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Letting consumers control their data can improve their health care experience

Originally published in The Tennessean, August 2019

Recently, my colleague Heather Kennedy publicly shared how she was diagnosed with thyroid cancer in 2017. Thankfully, she has since gone into remission – but her story is helping demonstrate how we’re working to serve BlueCross members.

During Heather’s treatment, she saw five different physicians. They were ordering different tests, but it didn’t seem like they were talking to one another. After a third MRI did not detect her cancer, one provider wanted to perform exploratory surgery. Heather said no and using her phone presented medical information she’d received from her endocrinologist.

Heather’s story isn’t unique. She’s not the first person to see multiple doctors who independently want to perform the same tests. However, having easy access to her medical information made a difference. She became a more informed patient and advocated for a more appropriate treatment.

As Heather said later, “How hard would this have been for someone with no health care background?” Unfortunately, more difficult than it should be.

Working with provider partners

Heather’s story illustrates an important need — and one she’s helping fulfill in her role at BlueCross.

We’re focused on improving the health of our members, and working with many providers who share our commitment to improving the health care experience.

Giving members easy access to their own health data and the ability to share it with their providers is an important, but challenging step. It’s an industry-wide challenge that will take intense focus and collaboration.

In February, the Centers for Medicare and Medicaid Services (CMS) released a notice of a new proposed rule to standardize the exchange of patient digital health data. These new rules aim to create “data liquidity” across the health care system. That’s a fancy way of saying patients will be at the controls when it comes to getting, using and sharing their digital health information. 

Health care providers also want easier ways to share information with one another for the good of their patients, and they’re an important partner in this goal. One of the ways we support them today is a clinical data exchange (CDE) service for providers in our value-based care program. More than 3,000 providers statewide are partnering with us to share data and using it to better coordinate care for our members, especially those with ongoing health needs.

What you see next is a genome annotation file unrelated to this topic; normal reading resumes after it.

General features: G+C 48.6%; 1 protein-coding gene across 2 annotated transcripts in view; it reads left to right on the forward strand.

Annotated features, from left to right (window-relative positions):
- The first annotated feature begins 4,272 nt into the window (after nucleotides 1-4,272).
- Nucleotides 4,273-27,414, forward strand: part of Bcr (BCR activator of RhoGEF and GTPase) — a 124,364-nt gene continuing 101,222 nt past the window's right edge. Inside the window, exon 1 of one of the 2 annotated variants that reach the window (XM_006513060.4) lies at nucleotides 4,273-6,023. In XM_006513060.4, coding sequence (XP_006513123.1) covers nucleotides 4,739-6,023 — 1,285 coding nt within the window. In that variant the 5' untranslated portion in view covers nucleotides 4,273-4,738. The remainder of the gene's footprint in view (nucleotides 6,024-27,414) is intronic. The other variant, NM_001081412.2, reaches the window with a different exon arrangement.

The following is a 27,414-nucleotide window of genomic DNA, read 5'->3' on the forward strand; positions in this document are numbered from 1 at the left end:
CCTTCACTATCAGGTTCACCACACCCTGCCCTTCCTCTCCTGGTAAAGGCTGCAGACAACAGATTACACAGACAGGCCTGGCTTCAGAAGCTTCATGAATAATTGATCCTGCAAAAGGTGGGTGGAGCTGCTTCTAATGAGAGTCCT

Protecting your information

Of course, some people are concerned about making medical information so easily accessible, even to those who rightfully own it. That’s a fair concern, and we know our members expect us to protect their private information. We take that responsibility seriously at BlueCross. We’ve invested heavily in information security, and we’re always evolving our efforts to protect against cyber threats.

Security will always be a priority. But our goals are for members to be able to access all of their medical information safely, and for them to choose which providers can see and share that info.

All of these efforts are ultimately about choices that can bring better health.  It’s our responsibility to collaborate with our partners to protect your information while giving you more choices and empowering you as a health care consumer.

About Nick Coussoule, Senior Vice President and Chief Information Officer

A photo of the authorNick is responsible for a broad range of strategic initiatives, technical and operational support functions. He has more than 25 years of extensive experience in operations and technology consulting and IT management in the U.S. and internationally.

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